The Bogey Hole is an icon of our city. Loved by locals and visitors alike it is a popular swimming spot and is accessible from King Edward Park. The Bogey Hole provides a spectacular vantage point from which to view the dynamic Newcastle coastline. It is the oldest ocean pool on the east coast of Australia.
The Bogey Hole was hand-hewn out of a wave cut rock platform by convicts for Major James Morisset, in 1819 for his personal use. Whether this work represented the enlargement of a naturally occurring rock pool used by Aboriginal people is not known. There is no record of how long it took to construct the pool but it was likely to have been finished by the time Morisset left Newcastle in November 1823.
As Morisset was the longest serving Commandant of Newcastle, the pool was originally referred to as the 'Commandant's Baths'. The name 'Bogey Hole' came into regular usage sometime after, and is said to come from the Dharawal word meaning 'to bathe'.
The Bogey Hole is situated at the foot of Shepherds Hill, or as it was known in the 1820's "sheep pasturage hill". Geologically, the rock in the area is sandstone/conglomerate typical of the coastal areas of the Hawkesbury Sandstone deposit on which Newcastle was built. The rock is considered reasonably hard, although rock falls from the cliffs have damaged the baths and its surrounds on several occasions.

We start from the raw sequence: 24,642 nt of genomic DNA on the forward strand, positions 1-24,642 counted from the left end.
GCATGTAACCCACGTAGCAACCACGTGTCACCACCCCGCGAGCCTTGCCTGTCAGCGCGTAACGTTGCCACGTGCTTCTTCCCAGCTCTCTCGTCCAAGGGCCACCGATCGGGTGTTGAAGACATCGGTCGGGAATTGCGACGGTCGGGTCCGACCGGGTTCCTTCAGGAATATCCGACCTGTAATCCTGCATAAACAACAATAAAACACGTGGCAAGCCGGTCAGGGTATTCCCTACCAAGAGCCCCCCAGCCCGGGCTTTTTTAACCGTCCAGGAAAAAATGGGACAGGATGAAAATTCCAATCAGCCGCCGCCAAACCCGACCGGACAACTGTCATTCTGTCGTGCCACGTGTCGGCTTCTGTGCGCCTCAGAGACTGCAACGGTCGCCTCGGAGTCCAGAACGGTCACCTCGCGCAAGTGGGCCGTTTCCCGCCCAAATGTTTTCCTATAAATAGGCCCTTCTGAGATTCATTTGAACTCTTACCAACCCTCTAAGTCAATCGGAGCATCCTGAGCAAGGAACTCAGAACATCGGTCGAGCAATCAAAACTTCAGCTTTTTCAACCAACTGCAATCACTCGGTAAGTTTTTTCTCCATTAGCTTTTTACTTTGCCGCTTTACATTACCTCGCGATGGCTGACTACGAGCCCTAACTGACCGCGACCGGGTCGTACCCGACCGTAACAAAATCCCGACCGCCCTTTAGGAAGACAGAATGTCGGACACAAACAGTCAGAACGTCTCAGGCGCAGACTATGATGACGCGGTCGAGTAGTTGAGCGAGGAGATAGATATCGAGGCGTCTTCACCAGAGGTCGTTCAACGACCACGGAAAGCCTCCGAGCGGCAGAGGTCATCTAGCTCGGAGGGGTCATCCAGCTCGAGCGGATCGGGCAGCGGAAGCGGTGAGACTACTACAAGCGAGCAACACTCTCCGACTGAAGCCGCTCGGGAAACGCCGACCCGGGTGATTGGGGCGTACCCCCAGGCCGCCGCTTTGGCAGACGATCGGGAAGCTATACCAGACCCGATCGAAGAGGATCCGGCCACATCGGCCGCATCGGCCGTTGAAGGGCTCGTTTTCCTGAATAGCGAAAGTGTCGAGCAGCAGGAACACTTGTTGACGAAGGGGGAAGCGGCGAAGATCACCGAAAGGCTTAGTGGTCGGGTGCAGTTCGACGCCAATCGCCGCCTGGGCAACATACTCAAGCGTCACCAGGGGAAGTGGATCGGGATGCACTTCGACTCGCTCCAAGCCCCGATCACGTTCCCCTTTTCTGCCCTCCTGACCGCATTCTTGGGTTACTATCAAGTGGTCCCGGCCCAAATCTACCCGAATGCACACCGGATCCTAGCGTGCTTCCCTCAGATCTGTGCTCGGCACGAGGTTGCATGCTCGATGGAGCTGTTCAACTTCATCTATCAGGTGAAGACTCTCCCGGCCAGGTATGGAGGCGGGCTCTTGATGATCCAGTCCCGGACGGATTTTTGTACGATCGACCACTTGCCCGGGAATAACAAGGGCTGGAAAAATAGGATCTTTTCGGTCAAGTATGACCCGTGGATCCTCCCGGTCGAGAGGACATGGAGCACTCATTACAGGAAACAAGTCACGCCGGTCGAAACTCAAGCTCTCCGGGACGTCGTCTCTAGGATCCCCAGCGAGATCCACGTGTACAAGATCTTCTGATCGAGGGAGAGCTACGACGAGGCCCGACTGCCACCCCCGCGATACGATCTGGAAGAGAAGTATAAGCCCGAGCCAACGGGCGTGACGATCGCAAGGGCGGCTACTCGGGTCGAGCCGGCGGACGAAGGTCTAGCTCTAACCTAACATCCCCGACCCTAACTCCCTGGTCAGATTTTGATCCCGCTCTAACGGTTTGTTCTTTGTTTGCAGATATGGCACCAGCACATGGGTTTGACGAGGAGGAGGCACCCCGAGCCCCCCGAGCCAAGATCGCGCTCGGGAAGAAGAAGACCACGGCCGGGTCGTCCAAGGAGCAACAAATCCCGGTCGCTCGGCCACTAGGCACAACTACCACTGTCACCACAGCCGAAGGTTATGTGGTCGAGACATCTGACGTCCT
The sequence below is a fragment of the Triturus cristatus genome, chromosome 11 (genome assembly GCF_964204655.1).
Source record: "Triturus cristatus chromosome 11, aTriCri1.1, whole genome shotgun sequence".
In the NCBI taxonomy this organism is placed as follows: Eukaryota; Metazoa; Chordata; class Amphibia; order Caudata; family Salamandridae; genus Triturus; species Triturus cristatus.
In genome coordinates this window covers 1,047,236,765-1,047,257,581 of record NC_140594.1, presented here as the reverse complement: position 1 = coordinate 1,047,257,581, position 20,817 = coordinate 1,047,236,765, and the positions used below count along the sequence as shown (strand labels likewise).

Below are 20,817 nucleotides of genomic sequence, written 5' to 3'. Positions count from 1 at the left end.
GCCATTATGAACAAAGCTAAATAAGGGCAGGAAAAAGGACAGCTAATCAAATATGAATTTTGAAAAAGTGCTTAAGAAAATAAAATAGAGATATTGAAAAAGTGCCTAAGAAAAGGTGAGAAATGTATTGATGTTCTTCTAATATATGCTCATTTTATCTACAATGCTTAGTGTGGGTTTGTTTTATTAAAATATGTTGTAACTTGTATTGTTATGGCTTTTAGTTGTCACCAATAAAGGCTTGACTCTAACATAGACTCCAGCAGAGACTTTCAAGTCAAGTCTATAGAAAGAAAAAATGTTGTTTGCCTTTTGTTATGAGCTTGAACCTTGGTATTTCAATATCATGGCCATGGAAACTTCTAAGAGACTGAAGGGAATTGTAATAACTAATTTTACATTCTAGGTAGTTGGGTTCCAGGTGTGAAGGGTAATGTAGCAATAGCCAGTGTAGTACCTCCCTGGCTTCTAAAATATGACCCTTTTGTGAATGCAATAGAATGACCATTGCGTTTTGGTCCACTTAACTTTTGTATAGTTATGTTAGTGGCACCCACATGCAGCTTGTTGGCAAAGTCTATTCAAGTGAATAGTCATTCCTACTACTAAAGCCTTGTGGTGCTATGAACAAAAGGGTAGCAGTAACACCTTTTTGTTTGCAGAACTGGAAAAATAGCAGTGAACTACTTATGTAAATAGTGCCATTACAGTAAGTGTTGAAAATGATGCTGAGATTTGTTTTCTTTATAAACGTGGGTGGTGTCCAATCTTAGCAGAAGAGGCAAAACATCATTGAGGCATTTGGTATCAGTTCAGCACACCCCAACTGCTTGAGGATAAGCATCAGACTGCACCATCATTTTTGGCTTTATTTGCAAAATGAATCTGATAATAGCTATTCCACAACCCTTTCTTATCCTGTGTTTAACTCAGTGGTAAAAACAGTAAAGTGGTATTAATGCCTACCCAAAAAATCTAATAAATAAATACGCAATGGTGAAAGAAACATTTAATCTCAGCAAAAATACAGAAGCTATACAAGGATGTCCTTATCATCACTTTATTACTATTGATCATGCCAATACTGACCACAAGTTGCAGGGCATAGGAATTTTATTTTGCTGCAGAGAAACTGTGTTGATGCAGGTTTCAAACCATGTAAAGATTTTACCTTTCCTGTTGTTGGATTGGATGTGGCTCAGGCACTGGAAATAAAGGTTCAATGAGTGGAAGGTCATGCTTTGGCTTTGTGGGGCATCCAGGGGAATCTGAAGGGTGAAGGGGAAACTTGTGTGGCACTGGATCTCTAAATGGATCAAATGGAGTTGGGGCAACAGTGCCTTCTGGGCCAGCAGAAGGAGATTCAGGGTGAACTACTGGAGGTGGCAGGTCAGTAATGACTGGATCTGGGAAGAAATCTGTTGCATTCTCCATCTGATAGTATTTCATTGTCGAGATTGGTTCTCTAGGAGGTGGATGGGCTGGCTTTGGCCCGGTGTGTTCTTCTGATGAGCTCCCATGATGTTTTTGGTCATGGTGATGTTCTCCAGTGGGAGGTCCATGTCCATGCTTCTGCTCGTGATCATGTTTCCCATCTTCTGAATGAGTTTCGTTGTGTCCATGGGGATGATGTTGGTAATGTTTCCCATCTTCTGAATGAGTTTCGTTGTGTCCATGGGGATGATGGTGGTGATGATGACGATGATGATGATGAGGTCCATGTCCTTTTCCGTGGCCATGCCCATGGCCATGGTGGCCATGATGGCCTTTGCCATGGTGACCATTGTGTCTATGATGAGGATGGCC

In 1863, control of the bath passed to the Newcastle Borough Council for public use. It was then enlarged by Council and catered mainly for male swimmers, with women being permitted only at set times. Since 1863, a collection of changing sheds and other facilities have come and gone. The pool was substantially enlarged in 1884 to its present size.
The Bogey Hole is listed on the NSW State Heritage Register in recognition of its importance in the course of NSW's history. Potentially the place has national significance as the earliest known example in the whole of Australia of a purpose-built ocean swimming pool.
Note: The care and control of the Bogey Hole no longer rests with The City of Newcastle. The NSW Government is responsible for ongoing maintenance and future planning for the site.